The Sotomayor Nomination: Rule of Law, Not Empathy, is
By Thomas A. Glessner, J.D.
June 3, 2009
When running for the presidency Obama made it very clear what standards he would rely upon, as President, in making appointments to the United States Supreme Court. He made it clear that "empathy" is the character he seeks in a judicial nominee.
The empathy to understand what it's like to be poor, or African-American, or gay, or disabled, or old. And that's the criteria by which I'm going to be selecting my judges.
Obama criticized Chief Justice John Roberts for saying that he saw his role as a Supreme Court Justice like an umpire who calls balls and strikes.
But the issues the come before the court are not sports. They're life and death. We need somebody who's got the empathy to recognize what it's like to be a young teenage mom.
Obama further said that while 95 percent of the cases that come before the Supreme Court can be judged on intellect the other five percent should be scrutinized differently:
In those five percent of cases, you've got to look at what is in the justice's heart, what's their broader vision of what America should be.
It would appear that President Obama's first judicial appointment to the Supreme Court, federal judge Sonya Sotomayor, meets the criteria set forth by the president. Judge Sotomayor grew up on the poor side of town in the Bronx. As such she worked hard and struggled to succeed in life. Through her hard work and motivation she has advanced in the legal world to where she now is ready to take her place as a justice on the highest court in the land. Clearly she comes from a social position that gives her a lot of empathy for those considered less fortunate in our society.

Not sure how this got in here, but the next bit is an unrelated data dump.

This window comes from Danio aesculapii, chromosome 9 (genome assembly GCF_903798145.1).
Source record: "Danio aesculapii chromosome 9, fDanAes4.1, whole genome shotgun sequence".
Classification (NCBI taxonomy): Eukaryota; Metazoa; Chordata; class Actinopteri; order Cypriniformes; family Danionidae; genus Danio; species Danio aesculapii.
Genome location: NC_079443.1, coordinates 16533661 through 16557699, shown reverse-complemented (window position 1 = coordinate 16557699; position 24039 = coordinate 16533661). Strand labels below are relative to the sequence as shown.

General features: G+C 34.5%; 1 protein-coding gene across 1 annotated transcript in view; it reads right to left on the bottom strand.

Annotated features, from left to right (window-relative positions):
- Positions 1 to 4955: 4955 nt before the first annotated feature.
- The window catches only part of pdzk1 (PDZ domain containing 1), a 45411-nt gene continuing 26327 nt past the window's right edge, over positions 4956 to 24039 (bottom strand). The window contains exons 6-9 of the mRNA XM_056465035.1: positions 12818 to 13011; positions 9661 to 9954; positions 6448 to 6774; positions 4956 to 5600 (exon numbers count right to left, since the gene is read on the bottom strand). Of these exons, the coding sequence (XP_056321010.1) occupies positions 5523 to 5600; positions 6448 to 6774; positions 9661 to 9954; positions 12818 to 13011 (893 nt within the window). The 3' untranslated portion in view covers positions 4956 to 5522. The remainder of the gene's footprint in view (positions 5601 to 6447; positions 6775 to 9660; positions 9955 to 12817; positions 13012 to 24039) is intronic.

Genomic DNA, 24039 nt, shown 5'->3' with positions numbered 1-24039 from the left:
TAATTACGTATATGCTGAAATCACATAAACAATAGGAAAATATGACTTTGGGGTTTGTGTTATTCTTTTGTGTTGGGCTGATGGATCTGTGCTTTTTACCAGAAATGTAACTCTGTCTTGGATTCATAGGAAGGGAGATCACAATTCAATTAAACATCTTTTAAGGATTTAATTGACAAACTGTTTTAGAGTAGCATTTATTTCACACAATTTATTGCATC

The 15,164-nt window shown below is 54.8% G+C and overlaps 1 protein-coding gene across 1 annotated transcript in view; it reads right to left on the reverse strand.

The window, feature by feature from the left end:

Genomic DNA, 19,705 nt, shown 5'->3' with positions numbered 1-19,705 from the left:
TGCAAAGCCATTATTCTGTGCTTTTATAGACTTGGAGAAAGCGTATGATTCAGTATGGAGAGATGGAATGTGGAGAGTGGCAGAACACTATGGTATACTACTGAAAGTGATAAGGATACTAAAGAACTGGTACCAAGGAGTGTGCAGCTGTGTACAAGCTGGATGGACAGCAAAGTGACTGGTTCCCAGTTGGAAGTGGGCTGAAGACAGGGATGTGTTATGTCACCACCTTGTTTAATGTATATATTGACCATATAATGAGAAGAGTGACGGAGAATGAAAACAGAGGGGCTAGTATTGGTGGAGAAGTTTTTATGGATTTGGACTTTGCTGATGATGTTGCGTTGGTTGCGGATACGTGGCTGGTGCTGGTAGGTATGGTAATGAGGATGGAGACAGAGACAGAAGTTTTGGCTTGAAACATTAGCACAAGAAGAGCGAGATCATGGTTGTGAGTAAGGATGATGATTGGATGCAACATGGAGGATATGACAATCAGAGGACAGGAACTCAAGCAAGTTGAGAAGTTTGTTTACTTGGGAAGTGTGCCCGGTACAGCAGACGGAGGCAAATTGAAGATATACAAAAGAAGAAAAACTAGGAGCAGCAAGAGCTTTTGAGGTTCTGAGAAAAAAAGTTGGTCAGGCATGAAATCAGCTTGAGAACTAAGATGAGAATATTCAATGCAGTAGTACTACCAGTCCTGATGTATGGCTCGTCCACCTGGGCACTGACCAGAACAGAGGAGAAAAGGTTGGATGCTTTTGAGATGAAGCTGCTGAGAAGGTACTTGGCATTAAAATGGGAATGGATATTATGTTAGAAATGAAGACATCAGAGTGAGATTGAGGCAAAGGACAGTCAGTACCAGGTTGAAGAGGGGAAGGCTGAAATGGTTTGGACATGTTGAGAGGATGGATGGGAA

As a judge Sotomayor readily agrees with Obama's assessment of the need for empathy in judging and she believes that someone with her background has far superior wisdom in making just rulings. Her comments that a "wise Hispanic women", such as her, would undoubtedly make wiser judicial decisions than a white male indicate that she believes that not only empathy but also one's race and background are qualities that should affect the outcome of cases.
So, whatever happened to the Constitution?
Having empathy with others is, of course, an admirable quality. And it perhaps is one quality we would look for in electing a president, a Congressman or others to political office. But as a quality that impacts the decisions one makes as a Supreme Court justice having empathy towards others should be totally irrelevant to deciding a case before a court.
The role of the judiciary in our constitutional system is to decide cases solely upon what is dictated by the Constitution. If a justice decides cases not upon his or her interpretation of the law but rather, upon their ability to empathize then clearly there are no objective constitutional standards upon which to rely.